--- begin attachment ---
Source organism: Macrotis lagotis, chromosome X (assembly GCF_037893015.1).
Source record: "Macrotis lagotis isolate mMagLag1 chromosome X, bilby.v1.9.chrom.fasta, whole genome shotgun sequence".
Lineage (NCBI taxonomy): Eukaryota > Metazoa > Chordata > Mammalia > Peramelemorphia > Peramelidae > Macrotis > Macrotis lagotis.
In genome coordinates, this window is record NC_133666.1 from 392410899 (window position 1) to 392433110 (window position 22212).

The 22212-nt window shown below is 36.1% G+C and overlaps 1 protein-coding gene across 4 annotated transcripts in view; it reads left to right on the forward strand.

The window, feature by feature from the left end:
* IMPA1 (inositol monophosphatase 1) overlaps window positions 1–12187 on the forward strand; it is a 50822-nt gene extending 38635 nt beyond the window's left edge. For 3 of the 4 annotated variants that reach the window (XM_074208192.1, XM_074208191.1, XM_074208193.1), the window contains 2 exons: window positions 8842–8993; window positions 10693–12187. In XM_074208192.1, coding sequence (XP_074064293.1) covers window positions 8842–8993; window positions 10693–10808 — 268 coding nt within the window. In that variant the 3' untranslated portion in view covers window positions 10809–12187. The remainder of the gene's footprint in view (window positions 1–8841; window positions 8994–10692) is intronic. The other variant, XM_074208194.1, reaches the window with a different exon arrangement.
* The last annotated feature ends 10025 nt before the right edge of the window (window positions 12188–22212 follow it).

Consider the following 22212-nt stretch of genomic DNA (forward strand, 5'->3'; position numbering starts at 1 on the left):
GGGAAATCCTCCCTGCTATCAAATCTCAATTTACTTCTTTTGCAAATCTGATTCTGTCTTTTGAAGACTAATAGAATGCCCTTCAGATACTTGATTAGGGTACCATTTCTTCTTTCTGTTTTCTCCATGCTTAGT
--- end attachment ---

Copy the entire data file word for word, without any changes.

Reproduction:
Source organism: Macrotis lagotis, chromosome X (assembly GCF_037893015.1).
Source record: "Macrotis lagotis isolate mMagLag1 chromosome X, bilby.v1.9.chrom.fasta, whole genome shotgun sequence".
Lineage (NCBI taxonomy): Eukaryota > Metazoa > Chordata > Mammalia > Peramelemorphia > Peramelidae > Macrotis > Macrotis lagotis.
In genome coordinates, this window is record NC_133666.1 from 392410899 (window position 1) to 392433110 (window position 22212).

The 22212-nt window shown below is 36.1% G+C and overlaps 1 protein-coding gene across 4 annotated transcripts in view; it reads left to right on the forward strand.

The window, feature by feature from the left end:
* IMPA1 (inositol monophosphatase 1) overlaps window positions 1–12187 on the forward strand; it is a 50822-nt gene extending 38635 nt beyond the window's left edge. For 3 of the 4 annotated variants that reach the window (XM_074208192.1, XM_074208191.1, XM_074208193.1), the window contains 2 exons: window positions 8842–8993; window positions 10693–12187. In XM_074208192.1, coding sequence (XP_074064293.1) covers window positions 8842–8993; window positions 10693–10808 — 268 coding nt within the window. In that variant the 3' untranslated portion in view covers window positions 10809–12187. The remainder of the gene's footprint in view (window positions 1–8841; window positions 8994–10692) is intronic. The other variant, XM_074208194.1, reaches the window with a different exon arrangement.
* The last annotated feature ends 10025 nt before the right edge of the window (window positions 12188–22212 follow it).

Consider the following 22212-nt stretch of genomic DNA (forward strand, 5'->3'; position numbering starts at 1 on the left):
GGGAAATCCTCCCTGCTATCAAATCTCAATTTACTTCTTTTGCAAATCTGATTCTGTCTTTTGAAGACTAATAGAATGCCCTTCAGATACTTGATTAGGGTACCATTTCTTCTTTCTGTTTTCTCCATGCTTAGT